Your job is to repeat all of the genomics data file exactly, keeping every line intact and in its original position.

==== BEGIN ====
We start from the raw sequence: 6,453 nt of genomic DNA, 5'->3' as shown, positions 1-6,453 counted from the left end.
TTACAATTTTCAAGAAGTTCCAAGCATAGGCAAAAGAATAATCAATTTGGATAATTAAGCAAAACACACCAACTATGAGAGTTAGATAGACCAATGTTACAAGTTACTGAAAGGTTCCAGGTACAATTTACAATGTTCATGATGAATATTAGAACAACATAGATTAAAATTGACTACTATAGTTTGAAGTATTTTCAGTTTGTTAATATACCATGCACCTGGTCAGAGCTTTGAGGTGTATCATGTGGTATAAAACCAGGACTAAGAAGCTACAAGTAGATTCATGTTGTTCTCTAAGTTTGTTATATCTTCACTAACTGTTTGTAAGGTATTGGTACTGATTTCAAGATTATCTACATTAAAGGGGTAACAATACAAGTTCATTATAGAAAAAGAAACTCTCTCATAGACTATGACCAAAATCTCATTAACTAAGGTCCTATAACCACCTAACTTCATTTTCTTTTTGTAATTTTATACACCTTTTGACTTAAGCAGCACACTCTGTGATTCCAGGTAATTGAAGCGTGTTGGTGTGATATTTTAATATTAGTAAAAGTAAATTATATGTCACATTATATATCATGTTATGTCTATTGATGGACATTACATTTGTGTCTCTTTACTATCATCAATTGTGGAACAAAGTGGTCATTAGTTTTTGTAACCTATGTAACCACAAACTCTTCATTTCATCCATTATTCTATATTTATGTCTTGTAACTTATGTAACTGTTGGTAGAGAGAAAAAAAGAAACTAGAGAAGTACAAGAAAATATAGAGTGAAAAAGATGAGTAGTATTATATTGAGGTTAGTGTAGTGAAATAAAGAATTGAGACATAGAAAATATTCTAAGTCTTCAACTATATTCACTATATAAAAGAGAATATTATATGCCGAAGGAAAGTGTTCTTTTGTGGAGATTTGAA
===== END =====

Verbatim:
We start from the raw sequence: 6,453 nt of genomic DNA, 5'->3' as shown, positions 1-6,453 counted from the left end.
TTACAATTTTCAAGAAGTTCCAAGCATAGGCAAAAGAATAATCAATTTGGATAATTAAGCAAAACACACCAACTATGAGAGTTAGATAGACCAATGTTACAAGTTACTGAAAGGTTCCAGGTACAATTTACAATGTTCATGATGAATATTAGAACAACATAGATTAAAATTGACTACTATAGTTTGAAGTATTTTCAGTTTGTTAATATACCATGCACCTGGTCAGAGCTTTGAGGTGTATCATGTGGTATAAAACCAGGACTAAGAAGCTACAAGTAGATTCATGTTGTTCTCTAAGTTTGTTATATCTTCACTAACTGTTTGTAAGGTATTGGTACTGATTTCAAGATTATCTACATTAAAGGGGTAACAATACAAGTTCATTATAGAAAAAGAAACTCTCTCATAGACTATGACCAAAATCTCATTAACTAAGGTCCTATAACCACCTAACTTCATTTTCTTTTTGTAATTTTATACACCTTTTGACTTAAGCAGCACACTCTGTGATTCCAGGTAATTGAAGCGTGTTGGTGTGATATTTTAATATTAGTAAAAGTAAATTATATGTCACATTATATATCATGTTATGTCTATTGATGGACATTACATTTGTGTCTCTTTACTATCATCAATTGTGGAACAAAGTGGTCATTAGTTTTTGTAACCTATGTAACCACAAACTCTTCATTTCATCCATTATTCTATATTTATGTCTTGTAACTTATGTAACTGTTGGTAGAGAGAAAAAAAGAAACTAGAGAAGTACAAGAAAATATAGAGTGAAAAAGATGAGTAGTATTATATTGAGGTTAGTGTAGTGAAATAAAGAATTGAGACATAGAAAATATTCTAAGTCTTCAACTATATTCACTATATAAAAGAGAATATTATATGCCGAAGGAAAGTGTTCTTTTGTGGAGATTTGAA